Families & Relationships > Facts & Figures > Scientific Reports
What do we know about immigrants who do not work, study or receive benefits?
In 2011, 16 per cent of immigrants aged 20-66 years had a weak attachment to the labour market. 59 per cent of them are women, but the share and the reasons why vary between different groups.
Origin date: 17.02.2016
Family immigration and marriage patterns
Fewer Norwegian-born to immigrant parents marry at a young age, and those who marry often find a spouse in Norway, according to a new report.
Origin date: 03.2014
Children’s permanent residence and contact with non-resident parents 2002, 2004 and 2012: Changes in custody and care when parents live apart
This report shows that among parents living apart, the proportion with shared residence for their child has increased from 8 per cent in 2002 to 25 per cent in 2012. The percentage residing with the mother decreased from 84 per cent in 2002 to 66 per cent in 2012.
Origin date: 01.2014
Does more involved fathering imply a double burden for fathers in Norway?
While long total work hours (paid plus unpaid work) have usually been framed as a problem for employed women, researchers now ask whether more involved fathering practices imply a double burden for men, too.
Origin date: 10.2013
Effects of paternity leave
A new report discusses the causal effects of paternity leave on children's and parents' outcomes.
Origin date: 07.2011
Tracing gender effects among Tanzanian rural households
Tanzania is in the process of preparing the next Poverty Reduction Strategy Paper (MKUKUTA). The second phase of the poverty assessment focuses on constraints for households and individuals to make profitable investments, and differences in women's and men's opportunity structures.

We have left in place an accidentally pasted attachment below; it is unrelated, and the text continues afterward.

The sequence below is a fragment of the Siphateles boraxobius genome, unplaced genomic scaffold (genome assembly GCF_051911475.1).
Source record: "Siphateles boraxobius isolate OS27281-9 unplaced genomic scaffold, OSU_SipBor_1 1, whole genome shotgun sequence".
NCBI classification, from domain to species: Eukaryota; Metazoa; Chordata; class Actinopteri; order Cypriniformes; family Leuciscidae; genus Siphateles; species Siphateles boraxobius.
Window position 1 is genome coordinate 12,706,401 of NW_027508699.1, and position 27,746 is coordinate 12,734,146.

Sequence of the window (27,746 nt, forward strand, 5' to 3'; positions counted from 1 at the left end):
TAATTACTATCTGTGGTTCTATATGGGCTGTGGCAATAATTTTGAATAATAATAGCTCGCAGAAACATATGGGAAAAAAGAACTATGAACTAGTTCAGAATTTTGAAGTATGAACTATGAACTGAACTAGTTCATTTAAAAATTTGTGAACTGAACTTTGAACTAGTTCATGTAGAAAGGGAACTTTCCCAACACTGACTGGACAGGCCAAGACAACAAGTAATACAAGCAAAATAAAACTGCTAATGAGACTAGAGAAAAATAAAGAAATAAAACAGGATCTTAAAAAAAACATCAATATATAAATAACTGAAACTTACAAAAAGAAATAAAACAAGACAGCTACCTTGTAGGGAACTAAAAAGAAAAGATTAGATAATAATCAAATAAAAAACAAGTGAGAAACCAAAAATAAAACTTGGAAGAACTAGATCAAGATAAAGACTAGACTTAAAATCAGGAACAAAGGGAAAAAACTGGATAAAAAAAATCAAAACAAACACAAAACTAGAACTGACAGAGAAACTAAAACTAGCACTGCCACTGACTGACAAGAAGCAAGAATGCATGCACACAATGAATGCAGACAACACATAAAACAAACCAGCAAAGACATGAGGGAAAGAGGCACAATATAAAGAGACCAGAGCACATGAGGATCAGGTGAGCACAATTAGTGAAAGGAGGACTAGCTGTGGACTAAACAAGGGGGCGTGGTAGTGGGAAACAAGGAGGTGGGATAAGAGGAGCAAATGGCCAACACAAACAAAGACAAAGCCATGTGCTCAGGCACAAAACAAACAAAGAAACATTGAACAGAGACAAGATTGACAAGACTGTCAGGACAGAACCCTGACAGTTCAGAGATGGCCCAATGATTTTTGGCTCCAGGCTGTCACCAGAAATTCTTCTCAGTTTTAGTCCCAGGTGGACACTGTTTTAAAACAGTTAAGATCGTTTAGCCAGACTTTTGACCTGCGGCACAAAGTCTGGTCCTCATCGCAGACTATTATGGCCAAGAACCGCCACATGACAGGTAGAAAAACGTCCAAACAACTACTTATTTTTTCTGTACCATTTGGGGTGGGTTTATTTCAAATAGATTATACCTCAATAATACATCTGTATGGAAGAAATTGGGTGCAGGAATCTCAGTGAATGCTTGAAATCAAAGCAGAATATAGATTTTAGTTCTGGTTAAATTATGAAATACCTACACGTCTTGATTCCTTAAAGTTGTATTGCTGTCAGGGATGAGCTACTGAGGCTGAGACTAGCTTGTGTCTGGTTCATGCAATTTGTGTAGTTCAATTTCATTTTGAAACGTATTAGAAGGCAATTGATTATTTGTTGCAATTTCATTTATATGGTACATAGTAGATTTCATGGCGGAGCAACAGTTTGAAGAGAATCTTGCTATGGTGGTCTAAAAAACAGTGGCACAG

Origin date: 2010
Gender and Migration. Similarities and disparities among women and men in the immigrant population
The report "Gender and Migration. Similarities and disparities among women and men in the immigrant population" gathers part of the data available on women and men with immigrant backgrounds in Norway collected by Statistics Norway.
Origin date: 2008
How is the time of women and men distributed in Europe?
Although patterns of time use are generally quite similar throughout Europe, some interesting differences can be observed between women and men and between the countries surveyed. On average, women aged 20 to 74 spend much more time than men on domestic work, ranging from less than 50% more in Sweden to over 200% more in Italy and Spain. Women spend most time doing domestic work in Italy, Estonia, Slovenia, Hungary and Spain, around 5 hours or more per day. The lowest figures are found in Sweden, Norway, Finland and Latvia - less than 4 hours per day.
Origin date: 2006